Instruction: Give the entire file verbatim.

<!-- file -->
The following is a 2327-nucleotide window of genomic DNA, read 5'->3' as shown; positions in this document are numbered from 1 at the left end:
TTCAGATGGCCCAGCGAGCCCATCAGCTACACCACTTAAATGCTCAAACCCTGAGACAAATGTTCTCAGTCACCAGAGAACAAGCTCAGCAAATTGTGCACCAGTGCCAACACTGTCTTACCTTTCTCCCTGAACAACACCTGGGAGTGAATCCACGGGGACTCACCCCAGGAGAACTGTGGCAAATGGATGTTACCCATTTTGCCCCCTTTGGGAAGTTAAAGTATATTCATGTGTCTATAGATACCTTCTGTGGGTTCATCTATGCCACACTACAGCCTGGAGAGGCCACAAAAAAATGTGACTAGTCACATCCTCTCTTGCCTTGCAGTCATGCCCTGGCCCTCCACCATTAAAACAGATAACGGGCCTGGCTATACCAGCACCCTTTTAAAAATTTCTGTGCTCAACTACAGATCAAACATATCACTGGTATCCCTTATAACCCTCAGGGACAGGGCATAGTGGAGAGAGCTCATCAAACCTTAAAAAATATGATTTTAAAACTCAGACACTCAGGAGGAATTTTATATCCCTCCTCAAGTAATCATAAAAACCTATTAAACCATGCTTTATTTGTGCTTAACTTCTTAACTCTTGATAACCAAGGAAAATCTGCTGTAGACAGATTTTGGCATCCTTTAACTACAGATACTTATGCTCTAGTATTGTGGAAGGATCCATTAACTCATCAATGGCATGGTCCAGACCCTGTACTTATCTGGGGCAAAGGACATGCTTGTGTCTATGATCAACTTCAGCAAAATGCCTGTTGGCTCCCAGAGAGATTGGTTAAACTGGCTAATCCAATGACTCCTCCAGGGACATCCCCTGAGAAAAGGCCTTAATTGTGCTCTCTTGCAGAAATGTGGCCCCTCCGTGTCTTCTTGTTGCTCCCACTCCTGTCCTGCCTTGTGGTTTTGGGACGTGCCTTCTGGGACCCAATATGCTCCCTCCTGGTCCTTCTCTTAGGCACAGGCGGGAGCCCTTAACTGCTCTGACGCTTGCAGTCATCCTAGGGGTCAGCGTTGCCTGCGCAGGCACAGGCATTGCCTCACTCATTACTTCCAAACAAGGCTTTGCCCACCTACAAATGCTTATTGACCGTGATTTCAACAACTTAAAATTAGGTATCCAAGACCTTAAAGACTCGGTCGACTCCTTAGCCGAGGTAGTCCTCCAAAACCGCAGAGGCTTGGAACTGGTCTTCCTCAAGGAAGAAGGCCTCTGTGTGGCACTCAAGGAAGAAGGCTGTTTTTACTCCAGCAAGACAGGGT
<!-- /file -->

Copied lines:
The following is a 2327-nucleotide window of genomic DNA, read 5'->3' as shown; positions in this document are numbered from 1 at the left end:
TTCAGATGGCCCAGCGAGCCCATCAGCTACACCACTTAAATGCTCAAACCCTGAGACAAATGTTCTCAGTCACCAGAGAACAAGCTCAGCAAATTGTGCACCAGTGCCAACACTGTCTTACCTTTCTCCCTGAACAACACCTGGGAGTGAATCCACGGGGACTCACCCCAGGAGAACTGTGGCAAATGGATGTTACCCATTTTGCCCCCTTTGGGAAGTTAAAGTATATTCATGTGTCTATAGATACCTTCTGTGGGTTCATCTATGCCACACTACAGCCTGGAGAGGCCACAAAAAAATGTGACTAGTCACATCCTCTCTTGCCTTGCAGTCATGCCCTGGCCCTCCACCATTAAAACAGATAACGGGCCTGGCTATACCAGCACCCTTTTAAAAATTTCTGTGCTCAACTACAGATCAAACATATCACTGGTATCCCTTATAACCCTCAGGGACAGGGCATAGTGGAGAGAGCTCATCAAACCTTAAAAAATATGATTTTAAAACTCAGACACTCAGGAGGAATTTTATATCCCTCCTCAAGTAATCATAAAAACCTATTAAACCATGCTTTATTTGTGCTTAACTTCTTAACTCTTGATAACCAAGGAAAATCTGCTGTAGACAGATTTTGGCATCCTTTAACTACAGATACTTATGCTCTAGTATTGTGGAAGGATCCATTAACTCATCAATGGCATGGTCCAGACCCTGTACTTATCTGGGGCAAAGGACATGCTTGTGTCTATGATCAACTTCAGCAAAATGCCTGTTGGCTCCCAGAGAGATTGGTTAAACTGGCTAATCCAATGACTCCTCCAGGGACATCCCCTGAGAAAAGGCCTTAATTGTGCTCTCTTGCAGAAATGTGGCCCCTCCGTGTCTTCTTGTTGCTCCCACTCCTGTCCTGCCTTGTGGTTTTGGGACGTGCCTTCTGGGACCCAATATGCTCCCTCCTGGTCCTTCTCTTAGGCACAGGCGGGAGCCCTTAACTGCTCTGACGCTTGCAGTCATCCTAGGGGTCAGCGTTGCCTGCGCAGGCACAGGCATTGCCTCACTCATTACTTCCAAACAAGGCTTTGCCCACCTACAAATGCTTATTGACCGTGATTTCAACAACTTAAAATTAGGTATCCAAGACCTTAAAGACTCGGTCGACTCCTTAGCCGAGGTAGTCCTCCAAAACCGCAGAGGCTTGGAACTGGTCTTCCTCAAGGAAGAAGGCCTCTGTGTGGCACTCAAGGAAGAAGGCTGTTTTTACTCCAGCAAGACAGGGT